Some examples of medical negligence claims:
Negligence in a medical setting occurs when a medical practitioner or organisation fails to meet common, and (where relevant) specific standards of care. This can include:
- A consultant failing to inform the patient appropriately of the risks of a treatment that they are about to undertake, or failing to get the patient's consent (where they're fit and well enough to give consent)
- A GP failing to perform sufficient tests to investigate the symptoms you have presented which results in delayed diagnosis or misdiagnosis
- A surgeon who makes a severe error like treating the wrong leg, for example. This counts as negligence because the surgeon should have enough expertise, training and experience to not make this kind of mistake
Each case is unique and negligence has to be proven according the exact details of your claim.
What are my rights as a patient?
The NHS has a specific constitution (known simply as the NHS constitution) that outlines your rights as a patient. Alongside this you also have all the legal human rights that any citizen in the UK has.
You have the right to:
- receive NHS services free of charge
- access NHS services
- expect your NHS to assess the health requirements of your community and to commission and put in place the services to meet those needs
- not be discriminated against in provision of NHS services
- have the right to access services within maximum waiting times
Medical negligence is directly to do with a violation of your rights. Negligence is a violation of your right to not be harmed when in a medical care.
That’s why you might hear medical negligence described as a tort – a tort is a wrongful act or infringement of a right leading to legal liability.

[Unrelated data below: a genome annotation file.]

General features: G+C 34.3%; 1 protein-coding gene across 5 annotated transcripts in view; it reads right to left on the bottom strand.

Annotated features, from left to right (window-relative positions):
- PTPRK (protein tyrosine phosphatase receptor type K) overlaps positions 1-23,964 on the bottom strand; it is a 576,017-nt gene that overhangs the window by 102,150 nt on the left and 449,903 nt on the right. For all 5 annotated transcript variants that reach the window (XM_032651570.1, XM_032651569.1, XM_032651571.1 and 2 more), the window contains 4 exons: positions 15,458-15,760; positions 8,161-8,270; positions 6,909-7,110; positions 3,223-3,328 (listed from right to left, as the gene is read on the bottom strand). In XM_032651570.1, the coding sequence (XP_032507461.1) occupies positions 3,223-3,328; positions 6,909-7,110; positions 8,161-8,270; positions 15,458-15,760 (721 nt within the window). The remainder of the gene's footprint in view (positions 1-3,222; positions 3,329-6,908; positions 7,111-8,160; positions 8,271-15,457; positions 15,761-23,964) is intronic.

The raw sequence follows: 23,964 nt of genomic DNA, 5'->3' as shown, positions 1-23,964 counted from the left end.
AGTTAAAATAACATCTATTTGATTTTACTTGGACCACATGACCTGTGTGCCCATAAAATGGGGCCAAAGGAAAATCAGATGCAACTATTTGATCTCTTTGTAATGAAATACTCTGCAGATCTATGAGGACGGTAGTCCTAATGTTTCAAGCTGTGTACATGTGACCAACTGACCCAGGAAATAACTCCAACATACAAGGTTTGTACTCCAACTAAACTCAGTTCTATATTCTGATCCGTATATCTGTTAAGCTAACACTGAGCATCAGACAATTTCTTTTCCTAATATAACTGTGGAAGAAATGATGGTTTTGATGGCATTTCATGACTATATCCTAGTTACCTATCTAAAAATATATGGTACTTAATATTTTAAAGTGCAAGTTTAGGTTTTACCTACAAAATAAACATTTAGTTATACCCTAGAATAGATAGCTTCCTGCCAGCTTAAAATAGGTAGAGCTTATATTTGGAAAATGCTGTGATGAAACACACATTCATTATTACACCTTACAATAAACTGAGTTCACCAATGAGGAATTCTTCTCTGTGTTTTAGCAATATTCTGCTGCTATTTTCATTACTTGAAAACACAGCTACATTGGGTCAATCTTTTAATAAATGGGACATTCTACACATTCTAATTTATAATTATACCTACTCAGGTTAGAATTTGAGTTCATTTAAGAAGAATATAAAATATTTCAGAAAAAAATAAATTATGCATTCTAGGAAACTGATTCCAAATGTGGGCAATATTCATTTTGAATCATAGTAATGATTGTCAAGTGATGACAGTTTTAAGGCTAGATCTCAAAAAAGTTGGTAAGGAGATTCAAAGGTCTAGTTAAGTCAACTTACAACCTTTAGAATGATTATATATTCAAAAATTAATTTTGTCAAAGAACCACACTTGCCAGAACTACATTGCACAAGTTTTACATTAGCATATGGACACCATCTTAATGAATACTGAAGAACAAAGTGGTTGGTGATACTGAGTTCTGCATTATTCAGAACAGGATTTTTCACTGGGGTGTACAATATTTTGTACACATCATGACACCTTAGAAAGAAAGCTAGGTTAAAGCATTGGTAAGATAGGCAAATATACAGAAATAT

Do I always have the right to make a negligence claim?
Yes, if you have been harmed you have the right to make a claim. Having the right to claim does not always mean you will be successful in your claim, however. Your solicitor must prove that negligence has occurred and that you have been harmed
You also have the right to make a complaint under the NHS constitution.
What are the elements of a claim?
“Making a negligence claim” means contacting a solicitor and asking them to begin the claims process. Once you’ve contacted a solicitor you won’t have to do much of the actual work – they will take over the case, ask if they need any information from you and contact the NHS directly.
In material terms, a claim basically involves sending a series of letters back and forth between the person making the claim (the claimant) and the NHSLA (the defendant).
If the matter cannot be resolved by this correspondence then alternative dispute resolution will be used, and if that doesn’t work the matter will go to court.
How is a medical negligence claim different from a personal injury claim?
A medical negligence claim is not just a personal injury claim in the context of medical treatment. Personal injury involves establishing who is to blame for an injury – clinical negligence involves establishing specifically whether a doctor, or medical professional, has made errors in treatment, either by actively doing something wrong or by failing to do something that a competent doctor would have done.